Published On: September 30th, 2020By Categories: Editions, Feature, New, News4.1 min read
new rules

Think of these words creator, initiator, expert, council, pioneer, pivot, leader, influencer, accelerator, innovator…

A lot of people unconnected to the aviation and drone industry often ask what is the future of drones?  Then again, those of us who are connected to the industry, constantly ask ourselves the same question.  In summary, there is never a short answer.

A testament to this was the recent Drone World Congress trade show in Shenzhen City, China.  Over 1000 drones made by over 400 Companies from over 30 Countries were laid out for those lucky individuals who could travel.  A display of that magnitude could only be matched by Las Vegas trade shows for patriotic topics oozing freedom and Bald Eagles. Yet, as I have queried all along, with those sheer numbers, how could we as South Africans, be so narrow-minded to believe that a single brand of aircraft, let alone their basic models of aircraft are sufficient enough to make any significant impact in our own local industry?  We as South Africans may be dreaming just a little too small at this point and blaming legislation for it.  I don’t disagree that in some ways we are being stifled but we must ultimately consider the Risk versus Reward.

What we have been shown recently, however, is the world’s temperament to be able to remove people from jobs previously thought of as ‘Essential’ to our modern world, while those thought to be replaced in the next wave of technological advancement came to the forefront with basic or rudimentary skills.

Where most industries started looking for ‘analogue’ solutions to downscale in order to survive, a lot of other industries and people viewed drones as the one-stop, world-saving solution.  The only reason I can attribute this type of thinking is that the world has never relied so heavily on technology to survive in an Armageddon-like state and drones are correctly viewed as a leading technological advance.

About the smartest thing I’ve read this week (bearing in mind these articles are written sometime before publishing), is the retail giant Walmart teaming up with Zipline.  Zipline is the type of simple concept operation, made successful by evolving one-step at a time and really mastering the intended operation.  Walmart, despite its financial backing, has seen Zipline for the experienced partner they need to ensure the population stocked up on their BBQ sauce (as I am sure that could be considered an American health and wellness product).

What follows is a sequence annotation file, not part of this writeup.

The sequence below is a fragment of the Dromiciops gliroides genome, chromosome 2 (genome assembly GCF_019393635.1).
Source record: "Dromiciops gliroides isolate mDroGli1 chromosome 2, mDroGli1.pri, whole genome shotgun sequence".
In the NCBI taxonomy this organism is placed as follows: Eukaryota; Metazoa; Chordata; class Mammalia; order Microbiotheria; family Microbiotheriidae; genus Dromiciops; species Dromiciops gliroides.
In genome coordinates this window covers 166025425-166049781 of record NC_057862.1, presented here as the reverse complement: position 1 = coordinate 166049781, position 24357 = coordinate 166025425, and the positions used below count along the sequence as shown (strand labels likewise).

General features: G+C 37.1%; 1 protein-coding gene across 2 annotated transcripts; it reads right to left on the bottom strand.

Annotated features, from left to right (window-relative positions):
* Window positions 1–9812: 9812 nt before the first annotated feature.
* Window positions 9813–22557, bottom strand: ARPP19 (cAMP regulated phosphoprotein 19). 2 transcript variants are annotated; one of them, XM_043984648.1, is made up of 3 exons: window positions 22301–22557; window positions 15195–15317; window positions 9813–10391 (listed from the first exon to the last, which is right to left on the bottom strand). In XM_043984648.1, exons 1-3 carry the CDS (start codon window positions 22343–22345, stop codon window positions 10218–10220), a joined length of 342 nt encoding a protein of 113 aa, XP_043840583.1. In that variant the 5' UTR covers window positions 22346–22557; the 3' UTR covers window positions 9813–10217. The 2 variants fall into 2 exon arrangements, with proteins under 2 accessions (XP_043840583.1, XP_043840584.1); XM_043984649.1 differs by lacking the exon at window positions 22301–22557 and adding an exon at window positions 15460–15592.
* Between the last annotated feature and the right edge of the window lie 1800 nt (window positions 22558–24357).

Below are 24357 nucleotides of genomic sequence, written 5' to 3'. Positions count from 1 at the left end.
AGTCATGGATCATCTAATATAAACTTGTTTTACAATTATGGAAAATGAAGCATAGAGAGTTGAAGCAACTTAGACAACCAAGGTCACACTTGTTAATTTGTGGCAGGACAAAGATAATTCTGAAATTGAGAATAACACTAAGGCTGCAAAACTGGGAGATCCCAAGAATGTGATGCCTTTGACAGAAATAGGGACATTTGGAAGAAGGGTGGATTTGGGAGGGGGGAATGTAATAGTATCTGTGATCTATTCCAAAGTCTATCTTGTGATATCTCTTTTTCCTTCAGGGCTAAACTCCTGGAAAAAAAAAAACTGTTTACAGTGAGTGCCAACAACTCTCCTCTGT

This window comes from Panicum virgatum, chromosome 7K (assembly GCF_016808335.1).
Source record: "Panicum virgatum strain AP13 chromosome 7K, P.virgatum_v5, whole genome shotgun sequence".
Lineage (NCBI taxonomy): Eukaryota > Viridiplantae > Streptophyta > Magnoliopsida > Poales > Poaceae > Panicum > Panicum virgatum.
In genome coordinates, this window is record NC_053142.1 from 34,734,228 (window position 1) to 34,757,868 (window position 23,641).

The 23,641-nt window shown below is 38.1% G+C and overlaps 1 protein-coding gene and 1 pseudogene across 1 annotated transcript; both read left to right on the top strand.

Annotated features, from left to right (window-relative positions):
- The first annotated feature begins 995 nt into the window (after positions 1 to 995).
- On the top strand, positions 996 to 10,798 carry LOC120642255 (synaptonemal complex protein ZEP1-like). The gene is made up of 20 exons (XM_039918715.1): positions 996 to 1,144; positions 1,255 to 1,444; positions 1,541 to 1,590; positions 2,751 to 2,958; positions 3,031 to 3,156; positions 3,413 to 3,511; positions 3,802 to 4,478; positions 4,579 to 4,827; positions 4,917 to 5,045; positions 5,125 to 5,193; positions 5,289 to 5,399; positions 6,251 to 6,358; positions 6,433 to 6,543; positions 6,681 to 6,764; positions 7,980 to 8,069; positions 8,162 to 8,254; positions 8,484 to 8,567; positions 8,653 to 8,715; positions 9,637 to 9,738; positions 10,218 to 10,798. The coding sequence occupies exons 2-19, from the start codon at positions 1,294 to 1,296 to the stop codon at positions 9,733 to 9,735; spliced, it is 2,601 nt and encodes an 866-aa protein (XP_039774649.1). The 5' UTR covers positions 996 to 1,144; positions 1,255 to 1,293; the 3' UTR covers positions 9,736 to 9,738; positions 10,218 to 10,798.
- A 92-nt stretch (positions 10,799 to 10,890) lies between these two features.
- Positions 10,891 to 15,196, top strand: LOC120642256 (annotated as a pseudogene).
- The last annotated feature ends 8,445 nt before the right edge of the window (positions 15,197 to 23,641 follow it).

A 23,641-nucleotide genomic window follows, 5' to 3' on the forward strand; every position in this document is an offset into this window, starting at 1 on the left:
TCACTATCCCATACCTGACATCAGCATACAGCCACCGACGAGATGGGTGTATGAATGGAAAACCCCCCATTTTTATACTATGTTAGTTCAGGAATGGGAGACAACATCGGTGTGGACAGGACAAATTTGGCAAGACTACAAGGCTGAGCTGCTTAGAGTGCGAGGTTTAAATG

Inner-city drone deliveries have become somewhat of an obsession with a sliding goal post for the approvals process.  It seems the world’s Aviation Inspectors share the same sentiments in not wanting to be the one responsible for placing a signature on a piece of paper granting permission in case something goes horribly wrong.  I am not sure how many of you saw the video of a large multirotor drone spinning out of control in China while dropping candy over a crowd of people but people were injured and it was not a great advert for our industry.

I visited the group of Innovators and Engineers in Dallas who developed the Uber Eats delivery aircraft back in 2018, very shortly after they had run what could only have been successful trials due to specific mission successes.  Their only setback at that point, however, was legislation and finding an inspector willing to place their signature on the approval letter.

A noteworthy observation is the timeous integration of military tech creeping into our everyday civilian lives.  Elbit now has a civilian version of the Hermes 900 being trialled in the UK to ultimately save lives in the Search and Rescue arena, instead of the usual clandestine missions that spark geopolitical imbalances.  Just as with Super-Glue, GPS, Aviator Sunglasses and radio control, military tech is being adapted and absorbed into our lives as every day, off the shelf, products these days.

Another buzzword is, ‘Smart City’, with VTOL Electric passenger-carrying drones being the dream many First World countries are hoping to achieve. I predict that the greatest struggle will be human confidence in accepting a concept such as getting into a relatively small space and having absolutely no control over the aircraft or your fate.  Despite the fact that we put ourselves in the same position when using a taxi, commercial airliner or cable car.  I’d probably liken it to being able to ‘cold-call’ a stranger using a cell phone, but having nerves set in and almost paralysing some of the most confident people once you instruct them to make a radio call to traffic in the area.

The future for drones is like walking through Times Square in New York at night.  Bright enough to amaze you, while completely overwhelming your senses to near epilepsy.  As with anything Aviation, only those with the passion for it will endure a little discomfort because you just can’t stop staring.

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